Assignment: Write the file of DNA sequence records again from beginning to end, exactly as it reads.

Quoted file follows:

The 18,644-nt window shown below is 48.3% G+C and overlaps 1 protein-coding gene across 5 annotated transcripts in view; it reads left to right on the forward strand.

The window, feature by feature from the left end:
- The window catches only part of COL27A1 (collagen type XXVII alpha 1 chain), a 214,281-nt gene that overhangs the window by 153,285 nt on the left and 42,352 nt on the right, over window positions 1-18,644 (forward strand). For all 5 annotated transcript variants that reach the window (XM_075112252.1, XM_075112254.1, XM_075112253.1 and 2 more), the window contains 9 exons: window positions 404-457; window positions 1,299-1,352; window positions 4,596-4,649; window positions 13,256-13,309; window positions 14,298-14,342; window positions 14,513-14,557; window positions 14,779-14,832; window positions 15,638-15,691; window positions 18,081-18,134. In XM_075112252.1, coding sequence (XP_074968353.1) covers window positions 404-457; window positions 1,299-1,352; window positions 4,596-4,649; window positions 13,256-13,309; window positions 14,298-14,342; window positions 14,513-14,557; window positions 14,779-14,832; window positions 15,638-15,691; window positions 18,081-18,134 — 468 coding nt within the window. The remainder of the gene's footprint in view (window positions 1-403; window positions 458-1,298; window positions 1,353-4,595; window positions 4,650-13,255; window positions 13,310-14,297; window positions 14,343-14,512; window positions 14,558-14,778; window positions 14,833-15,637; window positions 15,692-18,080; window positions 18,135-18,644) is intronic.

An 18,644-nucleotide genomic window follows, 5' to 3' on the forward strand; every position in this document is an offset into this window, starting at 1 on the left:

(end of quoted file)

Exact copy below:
The 18,644-nt window shown below is 48.3% G+C and overlaps 1 protein-coding gene across 5 annotated transcripts in view; it reads left to right on the forward strand.

The window, feature by feature from the left end:
- The window catches only part of COL27A1 (collagen type XXVII alpha 1 chain), a 214,281-nt gene that overhangs the window by 153,285 nt on the left and 42,352 nt on the right, over window positions 1-18,644 (forward strand). For all 5 annotated transcript variants that reach the window (XM_075112252.1, XM_075112254.1, XM_075112253.1 and 2 more), the window contains 9 exons: window positions 404-457; window positions 1,299-1,352; window positions 4,596-4,649; window positions 13,256-13,309; window positions 14,298-14,342; window positions 14,513-14,557; window positions 14,779-14,832; window positions 15,638-15,691; window positions 18,081-18,134. In XM_075112252.1, coding sequence (XP_074968353.1) covers window positions 404-457; window positions 1,299-1,352; window positions 4,596-4,649; window positions 13,256-13,309; window positions 14,298-14,342; window positions 14,513-14,557; window positions 14,779-14,832; window positions 15,638-15,691; window positions 18,081-18,134 — 468 coding nt within the window. The remainder of the gene's footprint in view (window positions 1-403; window positions 458-1,298; window positions 1,353-4,595; window positions 4,650-13,255; window positions 13,310-14,297; window positions 14,343-14,512; window positions 14,558-14,778; window positions 14,833-15,637; window positions 15,692-18,080; window positions 18,135-18,644) is intronic.

An 18,644-nucleotide genomic window follows, 5' to 3' on the forward strand; every position in this document is an offset into this window, starting at 1 on the left: